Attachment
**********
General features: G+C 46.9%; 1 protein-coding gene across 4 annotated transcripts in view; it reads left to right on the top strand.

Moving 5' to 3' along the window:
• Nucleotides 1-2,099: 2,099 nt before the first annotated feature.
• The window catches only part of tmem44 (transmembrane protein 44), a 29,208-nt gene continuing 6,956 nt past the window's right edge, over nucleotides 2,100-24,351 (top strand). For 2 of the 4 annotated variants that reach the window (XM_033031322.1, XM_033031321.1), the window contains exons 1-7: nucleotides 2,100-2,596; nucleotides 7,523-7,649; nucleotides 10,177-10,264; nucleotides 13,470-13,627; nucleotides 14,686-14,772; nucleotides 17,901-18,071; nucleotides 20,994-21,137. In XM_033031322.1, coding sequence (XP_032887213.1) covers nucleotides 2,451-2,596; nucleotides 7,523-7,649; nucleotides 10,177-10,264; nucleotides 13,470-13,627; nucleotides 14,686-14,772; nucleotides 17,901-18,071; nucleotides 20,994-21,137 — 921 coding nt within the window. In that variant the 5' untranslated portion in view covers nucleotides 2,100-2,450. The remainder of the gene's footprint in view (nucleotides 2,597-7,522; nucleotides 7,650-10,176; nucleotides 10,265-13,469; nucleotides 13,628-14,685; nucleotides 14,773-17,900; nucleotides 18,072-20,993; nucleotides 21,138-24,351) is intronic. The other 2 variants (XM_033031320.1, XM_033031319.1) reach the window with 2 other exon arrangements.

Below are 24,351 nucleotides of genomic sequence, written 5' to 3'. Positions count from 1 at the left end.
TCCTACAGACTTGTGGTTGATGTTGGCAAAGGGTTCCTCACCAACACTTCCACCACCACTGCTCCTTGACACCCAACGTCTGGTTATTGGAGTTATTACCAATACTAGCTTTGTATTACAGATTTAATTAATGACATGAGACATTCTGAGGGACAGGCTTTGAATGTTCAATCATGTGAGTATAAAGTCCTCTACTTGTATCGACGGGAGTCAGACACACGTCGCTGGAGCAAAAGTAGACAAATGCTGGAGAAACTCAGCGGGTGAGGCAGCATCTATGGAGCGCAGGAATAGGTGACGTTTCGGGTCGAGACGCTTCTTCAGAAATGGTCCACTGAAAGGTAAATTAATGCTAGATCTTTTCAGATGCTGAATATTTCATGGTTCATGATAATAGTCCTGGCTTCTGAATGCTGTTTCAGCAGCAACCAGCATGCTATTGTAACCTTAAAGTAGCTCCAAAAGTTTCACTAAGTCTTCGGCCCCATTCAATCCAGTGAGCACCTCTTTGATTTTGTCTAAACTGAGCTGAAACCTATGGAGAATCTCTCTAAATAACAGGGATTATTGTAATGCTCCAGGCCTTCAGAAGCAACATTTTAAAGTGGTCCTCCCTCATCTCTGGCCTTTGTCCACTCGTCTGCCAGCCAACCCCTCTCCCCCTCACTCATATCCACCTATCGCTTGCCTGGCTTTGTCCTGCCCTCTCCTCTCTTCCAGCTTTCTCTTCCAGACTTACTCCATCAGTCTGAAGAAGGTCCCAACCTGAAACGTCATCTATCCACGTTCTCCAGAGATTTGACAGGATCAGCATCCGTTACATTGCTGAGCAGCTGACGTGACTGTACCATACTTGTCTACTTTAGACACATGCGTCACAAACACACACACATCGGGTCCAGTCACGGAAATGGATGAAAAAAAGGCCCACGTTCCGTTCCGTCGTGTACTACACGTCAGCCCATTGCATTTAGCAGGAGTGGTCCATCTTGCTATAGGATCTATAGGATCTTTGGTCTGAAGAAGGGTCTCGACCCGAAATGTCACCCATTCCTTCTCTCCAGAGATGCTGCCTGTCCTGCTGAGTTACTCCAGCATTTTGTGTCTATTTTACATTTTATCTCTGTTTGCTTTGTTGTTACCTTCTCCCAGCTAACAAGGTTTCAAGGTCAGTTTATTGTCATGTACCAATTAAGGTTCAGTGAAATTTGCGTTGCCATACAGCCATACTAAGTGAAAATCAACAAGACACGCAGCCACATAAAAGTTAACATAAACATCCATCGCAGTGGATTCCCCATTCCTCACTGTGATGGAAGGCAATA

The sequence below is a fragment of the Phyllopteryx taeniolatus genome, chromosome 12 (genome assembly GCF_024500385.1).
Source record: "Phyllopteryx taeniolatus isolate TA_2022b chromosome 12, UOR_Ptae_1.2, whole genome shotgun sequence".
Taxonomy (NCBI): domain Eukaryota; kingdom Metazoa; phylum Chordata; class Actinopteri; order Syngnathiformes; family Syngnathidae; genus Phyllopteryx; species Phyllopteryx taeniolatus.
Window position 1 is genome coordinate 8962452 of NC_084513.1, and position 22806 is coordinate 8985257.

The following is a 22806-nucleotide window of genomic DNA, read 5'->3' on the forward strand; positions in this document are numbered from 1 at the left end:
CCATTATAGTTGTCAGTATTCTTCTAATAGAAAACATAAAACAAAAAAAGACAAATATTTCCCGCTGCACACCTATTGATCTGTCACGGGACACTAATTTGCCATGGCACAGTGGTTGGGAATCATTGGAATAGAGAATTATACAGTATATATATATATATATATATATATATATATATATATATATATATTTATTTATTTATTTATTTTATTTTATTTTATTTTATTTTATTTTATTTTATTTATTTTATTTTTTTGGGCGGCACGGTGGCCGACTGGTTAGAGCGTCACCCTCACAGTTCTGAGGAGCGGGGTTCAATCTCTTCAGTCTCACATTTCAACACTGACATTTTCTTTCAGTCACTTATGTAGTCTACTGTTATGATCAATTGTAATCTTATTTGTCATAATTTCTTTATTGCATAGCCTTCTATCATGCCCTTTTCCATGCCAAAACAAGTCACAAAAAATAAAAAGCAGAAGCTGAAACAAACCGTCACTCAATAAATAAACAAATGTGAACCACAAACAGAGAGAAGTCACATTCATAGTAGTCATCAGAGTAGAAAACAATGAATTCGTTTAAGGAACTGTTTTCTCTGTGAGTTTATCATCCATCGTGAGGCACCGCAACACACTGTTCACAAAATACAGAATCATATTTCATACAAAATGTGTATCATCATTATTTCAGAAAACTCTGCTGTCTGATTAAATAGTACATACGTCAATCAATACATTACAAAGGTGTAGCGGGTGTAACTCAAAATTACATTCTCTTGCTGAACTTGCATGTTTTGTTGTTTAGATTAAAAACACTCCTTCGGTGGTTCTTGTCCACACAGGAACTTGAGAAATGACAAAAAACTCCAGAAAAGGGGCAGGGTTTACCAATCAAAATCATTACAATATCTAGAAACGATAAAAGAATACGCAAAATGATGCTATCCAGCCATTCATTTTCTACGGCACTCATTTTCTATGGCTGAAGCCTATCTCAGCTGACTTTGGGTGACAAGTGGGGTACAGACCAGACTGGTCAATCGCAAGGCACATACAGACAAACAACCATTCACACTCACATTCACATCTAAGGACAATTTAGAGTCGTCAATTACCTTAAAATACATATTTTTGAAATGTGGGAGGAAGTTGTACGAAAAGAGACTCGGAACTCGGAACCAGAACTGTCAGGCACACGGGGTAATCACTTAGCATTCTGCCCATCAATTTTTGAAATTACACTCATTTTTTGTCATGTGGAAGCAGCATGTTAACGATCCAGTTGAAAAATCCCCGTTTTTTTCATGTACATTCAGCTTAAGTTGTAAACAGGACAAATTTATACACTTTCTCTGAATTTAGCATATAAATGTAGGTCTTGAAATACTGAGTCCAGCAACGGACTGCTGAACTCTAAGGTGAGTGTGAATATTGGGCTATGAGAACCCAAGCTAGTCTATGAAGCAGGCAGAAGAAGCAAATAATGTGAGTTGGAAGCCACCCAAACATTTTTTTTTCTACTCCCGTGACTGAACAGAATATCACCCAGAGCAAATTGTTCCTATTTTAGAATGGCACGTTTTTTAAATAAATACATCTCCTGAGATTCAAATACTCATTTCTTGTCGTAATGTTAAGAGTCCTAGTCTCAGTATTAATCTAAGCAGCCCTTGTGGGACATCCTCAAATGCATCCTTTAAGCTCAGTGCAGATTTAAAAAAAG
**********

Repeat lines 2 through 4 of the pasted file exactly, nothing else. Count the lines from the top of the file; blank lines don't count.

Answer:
Moving 5' to 3' along the window:
• Nucleotides 1-2,099: 2,099 nt before the first annotated feature.
• The window catches only part of tmem44 (transmembrane protein 44), a 29,208-nt gene continuing 6,956 nt past the window's right edge, over nucleotides 2,100-24,351 (top strand). For 2 of the 4 annotated variants that reach the window (XM_033031322.1, XM_033031321.1), the window contains exons 1-7: nucleotides 2,100-2,596; nucleotides 7,523-7,649; nucleotides 10,177-10,264; nucleotides 13,470-13,627; nucleotides 14,686-14,772; nucleotides 17,901-18,071; nucleotides 20,994-21,137. In XM_033031322.1, coding sequence (XP_032887213.1) covers nucleotides 2,451-2,596; nucleotides 7,523-7,649; nucleotides 10,177-10,264; nucleotides 13,470-13,627; nucleotides 14,686-14,772; nucleotides 17,901-18,071; nucleotides 20,994-21,137 — 921 coding nt within the window. In that variant the 5' untranslated portion in view covers nucleotides 2,100-2,450. The remainder of the gene's footprint in view (nucleotides 2,597-7,522; nucleotides 7,650-10,176; nucleotides 10,265-13,469; nucleotides 13,628-14,685; nucleotides 14,773-17,900; nucleotides 18,072-20,993; nucleotides 21,138-24,351) is intronic. The other 2 variants (XM_033031320.1, XM_033031319.1) reach the window with 2 other exon arrangements.